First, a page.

Treatment

Migraine treatments can help stop symptoms and prevent future attacks.

Many medications have been designed to treat migraines. Some drugs often used to treat other conditions also may help relieve or prevent migraines. Medications used to combat migraines fall into two broad categories:

  • Pain-relieving medications. Also known as acute or abortive treatment, these types of drugs are taken during migraine attacks and are designed to stop symptoms.
  • Preventive medications. These types of drugs are taken regularly, often on a daily basis, to reduce the severity or frequency of migraines.

Your treatment strategy depends on the frequency and severity of your headaches, the degree of disability your headaches cause, and your other medical conditions.

Some medications aren't recommended if you're pregnant or breast-feeding. Some medications aren't given to children. Your doctor can help find the right medication for you.

Pain-relieving medications

Take pain-relieving drugs as soon as you experience signs or symptoms of a migraine for the best results. It may help if you rest or sleep in a dark room after taking them. Medications include:

  • Pain relievers. Aspirin or ibuprofen (Advil, Motrin IB, others) may help relieve mild migraines.

    Acetaminophen (Tylenol, others), also may help relieve mild migraines in some people.

    Drugs marketed specifically for migraines, such as the combination of acetaminophen, aspirin and caffeine (Excedrin Migraine), also may ease moderate migraine pain. They aren't effective alone for severe migraines.

    If taken too often or for long periods of time, these medications can lead to ulcers, gastrointestinal bleeding and medication-overuse headaches.

    The prescription pain reliever indomethacin may help thwart a migraine and is available in suppository form, which may be helpful if you're nauseated.

  • Triptans. These medications are often used in treating migraines. Triptans make blood vessels constrict and block pain pathways in the brain.

    Triptans effectively relieve the pain and other symptoms that are associated with migraines. They are available in pill, nasal spray and injection form.

    Triptan medications include sumatriptan (Imitrex), rizatriptan (Maxalt), almotriptan (Axert), naratriptan (Amerge), zolmitriptan (Zomig), frovatriptan (Frova) and eletriptan (Relpax).

    Side effects of triptans include reactions at the injection site, nausea, dizziness, drowsiness and muscle weakness. They aren't recommended for people at risk of strokes and heart attacks.

    A single-tablet combination of sumatriptan and naproxen sodium (Treximet) has proved to be more effective in relieving migraine symptoms than either medication on its own.

  • Ergots. Ergotamine and caffeine combination drugs (Migergot, Cafergot) are less effective than triptans. Ergots seem most effective in those whose pain lasts for more than 48 hours. Ergots are most effective when taken soon after migraine symptoms start.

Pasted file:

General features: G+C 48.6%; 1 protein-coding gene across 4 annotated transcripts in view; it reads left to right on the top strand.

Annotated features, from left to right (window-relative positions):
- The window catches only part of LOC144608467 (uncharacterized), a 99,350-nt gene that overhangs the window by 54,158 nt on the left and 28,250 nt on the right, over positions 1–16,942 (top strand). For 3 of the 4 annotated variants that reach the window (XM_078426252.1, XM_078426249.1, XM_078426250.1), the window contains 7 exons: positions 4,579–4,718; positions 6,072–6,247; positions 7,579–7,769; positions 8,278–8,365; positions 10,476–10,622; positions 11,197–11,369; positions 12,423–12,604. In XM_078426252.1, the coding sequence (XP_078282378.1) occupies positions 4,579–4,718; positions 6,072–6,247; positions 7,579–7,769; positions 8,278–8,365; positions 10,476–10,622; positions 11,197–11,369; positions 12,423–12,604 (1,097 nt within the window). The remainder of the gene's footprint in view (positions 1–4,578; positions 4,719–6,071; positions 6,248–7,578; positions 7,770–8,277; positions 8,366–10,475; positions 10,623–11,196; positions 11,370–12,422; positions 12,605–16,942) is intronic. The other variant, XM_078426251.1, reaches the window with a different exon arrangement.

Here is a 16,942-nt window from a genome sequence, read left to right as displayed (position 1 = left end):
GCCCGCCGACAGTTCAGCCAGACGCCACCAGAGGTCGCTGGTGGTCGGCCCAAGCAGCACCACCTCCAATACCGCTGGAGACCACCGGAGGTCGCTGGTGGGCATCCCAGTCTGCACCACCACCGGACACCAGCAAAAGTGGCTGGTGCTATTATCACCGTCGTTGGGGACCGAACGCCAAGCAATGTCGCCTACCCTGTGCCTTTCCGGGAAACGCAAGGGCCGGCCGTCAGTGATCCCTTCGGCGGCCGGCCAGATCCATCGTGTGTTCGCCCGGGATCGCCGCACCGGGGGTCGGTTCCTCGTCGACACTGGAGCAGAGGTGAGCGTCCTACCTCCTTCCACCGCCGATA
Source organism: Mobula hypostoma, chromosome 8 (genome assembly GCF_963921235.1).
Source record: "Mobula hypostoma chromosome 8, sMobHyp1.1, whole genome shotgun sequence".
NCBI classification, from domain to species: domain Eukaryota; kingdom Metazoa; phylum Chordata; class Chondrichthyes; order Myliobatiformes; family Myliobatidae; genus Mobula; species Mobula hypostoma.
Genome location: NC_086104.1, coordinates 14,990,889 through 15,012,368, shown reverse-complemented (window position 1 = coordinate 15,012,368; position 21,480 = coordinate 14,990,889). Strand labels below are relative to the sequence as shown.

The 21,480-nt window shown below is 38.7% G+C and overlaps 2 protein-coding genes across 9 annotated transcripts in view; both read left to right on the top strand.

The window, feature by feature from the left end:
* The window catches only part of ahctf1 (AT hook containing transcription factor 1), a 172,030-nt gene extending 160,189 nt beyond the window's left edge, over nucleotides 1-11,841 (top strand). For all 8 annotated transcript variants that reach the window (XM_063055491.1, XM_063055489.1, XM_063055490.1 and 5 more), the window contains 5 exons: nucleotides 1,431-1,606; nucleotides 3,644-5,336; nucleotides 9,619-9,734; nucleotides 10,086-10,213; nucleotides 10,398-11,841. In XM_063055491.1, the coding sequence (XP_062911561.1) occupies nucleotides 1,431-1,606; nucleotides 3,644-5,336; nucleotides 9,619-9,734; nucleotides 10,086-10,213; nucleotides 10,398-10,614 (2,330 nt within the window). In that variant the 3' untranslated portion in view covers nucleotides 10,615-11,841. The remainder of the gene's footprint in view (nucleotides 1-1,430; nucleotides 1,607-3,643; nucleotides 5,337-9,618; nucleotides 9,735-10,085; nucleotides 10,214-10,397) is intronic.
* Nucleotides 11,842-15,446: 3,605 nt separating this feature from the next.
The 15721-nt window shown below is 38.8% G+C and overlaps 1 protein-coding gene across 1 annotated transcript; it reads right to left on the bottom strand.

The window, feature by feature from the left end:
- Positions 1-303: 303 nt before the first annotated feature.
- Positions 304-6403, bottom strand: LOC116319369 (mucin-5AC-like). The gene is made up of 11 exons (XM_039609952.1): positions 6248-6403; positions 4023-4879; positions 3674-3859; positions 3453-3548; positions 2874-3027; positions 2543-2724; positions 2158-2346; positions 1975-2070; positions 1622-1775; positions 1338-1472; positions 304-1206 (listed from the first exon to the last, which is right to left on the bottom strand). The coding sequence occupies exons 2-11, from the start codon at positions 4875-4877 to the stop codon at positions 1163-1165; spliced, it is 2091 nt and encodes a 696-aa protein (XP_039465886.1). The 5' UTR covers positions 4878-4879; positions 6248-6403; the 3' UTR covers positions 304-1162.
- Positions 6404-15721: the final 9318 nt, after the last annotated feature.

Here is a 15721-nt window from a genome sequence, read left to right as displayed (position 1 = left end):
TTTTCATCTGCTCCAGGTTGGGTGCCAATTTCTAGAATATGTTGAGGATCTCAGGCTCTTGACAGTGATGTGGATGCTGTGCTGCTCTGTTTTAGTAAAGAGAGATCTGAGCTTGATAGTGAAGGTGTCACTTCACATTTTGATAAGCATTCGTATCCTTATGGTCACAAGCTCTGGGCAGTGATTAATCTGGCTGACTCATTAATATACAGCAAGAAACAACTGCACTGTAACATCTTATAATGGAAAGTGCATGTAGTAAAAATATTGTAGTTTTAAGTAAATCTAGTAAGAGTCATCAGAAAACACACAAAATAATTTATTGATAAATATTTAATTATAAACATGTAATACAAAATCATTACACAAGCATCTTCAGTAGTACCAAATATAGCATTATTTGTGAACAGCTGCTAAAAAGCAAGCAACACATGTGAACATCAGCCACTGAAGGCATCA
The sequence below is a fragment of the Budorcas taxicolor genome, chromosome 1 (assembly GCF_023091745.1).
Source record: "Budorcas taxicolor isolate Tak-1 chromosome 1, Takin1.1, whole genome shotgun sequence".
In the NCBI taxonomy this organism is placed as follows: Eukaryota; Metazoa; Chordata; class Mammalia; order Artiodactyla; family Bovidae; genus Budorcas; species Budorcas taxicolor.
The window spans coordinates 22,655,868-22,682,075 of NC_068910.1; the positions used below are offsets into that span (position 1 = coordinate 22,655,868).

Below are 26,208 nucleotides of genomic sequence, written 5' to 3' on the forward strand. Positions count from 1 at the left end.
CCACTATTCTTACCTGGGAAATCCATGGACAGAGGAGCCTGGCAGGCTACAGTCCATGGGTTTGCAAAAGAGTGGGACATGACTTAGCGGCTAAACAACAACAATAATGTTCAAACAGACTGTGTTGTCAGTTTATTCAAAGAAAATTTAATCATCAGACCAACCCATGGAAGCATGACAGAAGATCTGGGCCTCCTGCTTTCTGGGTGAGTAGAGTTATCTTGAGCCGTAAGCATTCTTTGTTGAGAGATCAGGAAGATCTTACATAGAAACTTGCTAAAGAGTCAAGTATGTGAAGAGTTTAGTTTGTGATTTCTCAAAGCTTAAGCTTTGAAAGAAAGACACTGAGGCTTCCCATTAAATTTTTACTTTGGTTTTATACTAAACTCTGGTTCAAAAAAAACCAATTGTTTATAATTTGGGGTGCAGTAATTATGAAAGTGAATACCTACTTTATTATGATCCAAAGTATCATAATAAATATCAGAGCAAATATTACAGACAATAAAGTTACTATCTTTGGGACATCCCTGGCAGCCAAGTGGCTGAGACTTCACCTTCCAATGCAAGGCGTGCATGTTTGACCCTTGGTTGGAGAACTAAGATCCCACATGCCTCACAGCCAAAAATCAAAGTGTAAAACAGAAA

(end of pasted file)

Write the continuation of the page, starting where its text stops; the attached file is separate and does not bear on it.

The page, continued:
Ergotamine may worsen nausea and vomiting related to your migraines, and it may also lead to medication-overuse headaches.

    Dihydroergotamine (D.H.E. 45, Migranal) is an ergot derivative that is more effective and has fewer side effects than ergotamine. It's also less likely to lead to medication-overuse headaches. It's available as a nasal spray and in injection form.

  • Anti-nausea medications. Medication for nausea is usually combined with other medications. Frequently prescribed medications are chlorpromazine, metoclopramide (Reglan) or prochlorperazine (Compro).
  • Opioid medications. Opioid medications containing narcotics, particularly codeine, are sometimes used to treat migraine pain for people who can't take triptans or ergots. Narcotics are habit-forming and are usually used only if no other treatments provide relief.
  • Glucocorticoids (prednisone, dexamethasone). A glucocorticoid may be used with other medications to improve pain relief. Glucocorticoids shouldn't be used frequently to avoid side effects.

Preventive medications

You may be a candidate for preventive therapy if:

  • You have four or more debilitating attacks a month
  • If attacks last more than 12 hours
  • If pain-relieving medications aren't helping
  • If your migraine signs and symptoms include a prolonged aura or numbness and weakness

Preventive medications can reduce the frequency, severity and length of migraines and may increase the effectiveness of symptom-relieving medicines used during migraine attacks. It may take several weeks to see improvements in your symptoms.

Your doctor may recommend daily preventive medications, or only when a predictable trigger, such as menstruation, is approaching.

Preventive medications don't always stop headaches completely, and some drugs cause serious side effects. If you have had good results from preventive medicine and your migraines are well-controlled, your doctor may recommend tapering off the medication to see if your migraines return without it.